Now the visible streamers of the sun that conveyed to Hale the idea that the sun is a magnet reach a long way towards Mercury, almost half the way. Was the electromagnetic state of the sun ever considered as the cause of the anomaly? The effect of the electromagnetic action must have been reckoned, and possibly excluded, but not disregarded.... Also the fact that the sun radiates at the expense of splitting (or building-up) of atoms was never followed through to the inevitable conclusion that the sun is a charged body in motion. At least the action of the magnetic spots of the sun with a field intensity reaching four or five thousand gauss should have been, if only once, taken into computation for its influence on planetary motion, Mercury in the first place, if only for the purpose of showing it as ineffective.

When, nine years later, Prof. H. H. Hess, upon being appointed, or elected, chairman of the Science Space Board of the National Academy of Sciences, wished to hear from me some suggestions for the activities of NASA (National Aeronautics and Space Administration), I offered, on September 11, 1963, a program for a series of investigations; concerning Mercury I wrote:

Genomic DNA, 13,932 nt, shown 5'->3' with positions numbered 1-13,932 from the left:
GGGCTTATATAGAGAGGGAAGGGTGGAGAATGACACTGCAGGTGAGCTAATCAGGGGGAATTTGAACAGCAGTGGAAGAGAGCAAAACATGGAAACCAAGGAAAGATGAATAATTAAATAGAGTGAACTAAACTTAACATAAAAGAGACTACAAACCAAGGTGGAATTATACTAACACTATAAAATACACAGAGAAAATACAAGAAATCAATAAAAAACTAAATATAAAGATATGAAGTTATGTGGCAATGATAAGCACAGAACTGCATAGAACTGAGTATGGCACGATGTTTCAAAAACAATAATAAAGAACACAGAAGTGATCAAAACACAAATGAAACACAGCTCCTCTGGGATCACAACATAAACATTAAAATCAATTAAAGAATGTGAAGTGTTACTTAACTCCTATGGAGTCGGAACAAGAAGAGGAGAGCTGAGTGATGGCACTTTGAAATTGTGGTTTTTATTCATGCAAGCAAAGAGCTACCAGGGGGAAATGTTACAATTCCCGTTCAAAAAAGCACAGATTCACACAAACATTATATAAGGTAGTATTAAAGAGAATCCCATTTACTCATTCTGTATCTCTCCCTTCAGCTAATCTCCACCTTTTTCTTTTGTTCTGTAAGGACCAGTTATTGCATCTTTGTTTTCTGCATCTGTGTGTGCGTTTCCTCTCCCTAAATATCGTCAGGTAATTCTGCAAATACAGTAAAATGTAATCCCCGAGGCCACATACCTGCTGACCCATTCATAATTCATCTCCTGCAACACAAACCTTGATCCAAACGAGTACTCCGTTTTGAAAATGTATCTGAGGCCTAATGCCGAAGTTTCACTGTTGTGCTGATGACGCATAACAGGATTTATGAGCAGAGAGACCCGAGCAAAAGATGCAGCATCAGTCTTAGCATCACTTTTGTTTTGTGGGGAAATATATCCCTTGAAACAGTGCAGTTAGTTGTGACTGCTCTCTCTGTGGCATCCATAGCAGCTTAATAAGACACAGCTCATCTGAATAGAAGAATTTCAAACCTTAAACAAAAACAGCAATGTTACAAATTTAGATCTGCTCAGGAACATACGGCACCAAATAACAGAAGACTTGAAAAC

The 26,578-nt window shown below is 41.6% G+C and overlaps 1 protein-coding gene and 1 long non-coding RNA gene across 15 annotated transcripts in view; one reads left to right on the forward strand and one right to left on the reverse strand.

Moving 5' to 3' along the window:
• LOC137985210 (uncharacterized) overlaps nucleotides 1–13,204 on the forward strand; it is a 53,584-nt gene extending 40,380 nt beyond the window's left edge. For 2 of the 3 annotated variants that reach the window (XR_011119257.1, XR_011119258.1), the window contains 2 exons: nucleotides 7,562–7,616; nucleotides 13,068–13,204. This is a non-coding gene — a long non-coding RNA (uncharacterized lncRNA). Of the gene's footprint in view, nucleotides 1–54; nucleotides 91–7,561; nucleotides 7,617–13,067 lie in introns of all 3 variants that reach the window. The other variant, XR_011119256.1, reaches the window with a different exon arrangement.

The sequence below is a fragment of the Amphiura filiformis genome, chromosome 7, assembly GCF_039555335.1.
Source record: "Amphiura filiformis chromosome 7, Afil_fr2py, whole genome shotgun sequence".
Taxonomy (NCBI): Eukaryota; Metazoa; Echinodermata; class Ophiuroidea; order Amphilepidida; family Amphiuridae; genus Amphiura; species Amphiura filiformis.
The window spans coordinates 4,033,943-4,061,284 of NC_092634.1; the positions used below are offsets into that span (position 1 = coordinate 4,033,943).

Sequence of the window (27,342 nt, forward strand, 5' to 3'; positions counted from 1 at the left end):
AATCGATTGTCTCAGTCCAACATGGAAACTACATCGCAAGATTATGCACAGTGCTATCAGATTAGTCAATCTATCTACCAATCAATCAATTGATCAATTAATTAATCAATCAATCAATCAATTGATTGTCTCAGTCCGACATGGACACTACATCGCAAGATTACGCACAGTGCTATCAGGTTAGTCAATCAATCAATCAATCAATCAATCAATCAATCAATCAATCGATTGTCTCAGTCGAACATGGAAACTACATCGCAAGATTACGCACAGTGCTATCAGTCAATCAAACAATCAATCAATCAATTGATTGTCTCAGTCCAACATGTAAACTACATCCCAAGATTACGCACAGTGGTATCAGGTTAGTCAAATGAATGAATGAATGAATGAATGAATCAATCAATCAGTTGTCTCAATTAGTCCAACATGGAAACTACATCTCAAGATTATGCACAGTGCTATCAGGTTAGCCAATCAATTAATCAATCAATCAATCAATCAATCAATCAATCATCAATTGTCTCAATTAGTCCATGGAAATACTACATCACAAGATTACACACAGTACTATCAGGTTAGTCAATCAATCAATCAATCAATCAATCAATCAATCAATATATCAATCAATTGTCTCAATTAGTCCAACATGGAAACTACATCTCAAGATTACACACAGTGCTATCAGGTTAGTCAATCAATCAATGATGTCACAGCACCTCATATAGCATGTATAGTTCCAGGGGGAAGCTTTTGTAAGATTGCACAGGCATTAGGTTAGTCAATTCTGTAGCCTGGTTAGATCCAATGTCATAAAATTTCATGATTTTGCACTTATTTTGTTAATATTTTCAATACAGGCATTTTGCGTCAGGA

The cause of the precession of the perihelion should be re-examined in the light of the presence of a magnetic field of solar origin and solar plasma through which Mercury ploughs. An artificial satellite with a perihelion close to the sun could be tracked as to the precession of its perihelion.

Since I wrote this suggestion for experiment more than twelve years have passed. I have not heard or read of such a satellite having been dispatched.

At the symposium “Velikovsky’s Challenge to Science” organized by the AAAS in San Francisco in February 1974, in my paper, entitled “My Challenge to Conventional Views in Science,” I returned to the problem of the electromagnetic nature of the solar system and of the universe in general, and said concerning Mercury’s anomaly:

It was, of course, known since Gilbert that the Earth is a magnet and G. E. Hale discovered that solar spots are magnetic and that the Sun possesses a general magnetic field. But this did not keep Einstein, a few years later, from accounting for the Mercurial precession by a new principle instead of first eliminating the effect of the newly discovered solar magnetic field on Mercury’s movement.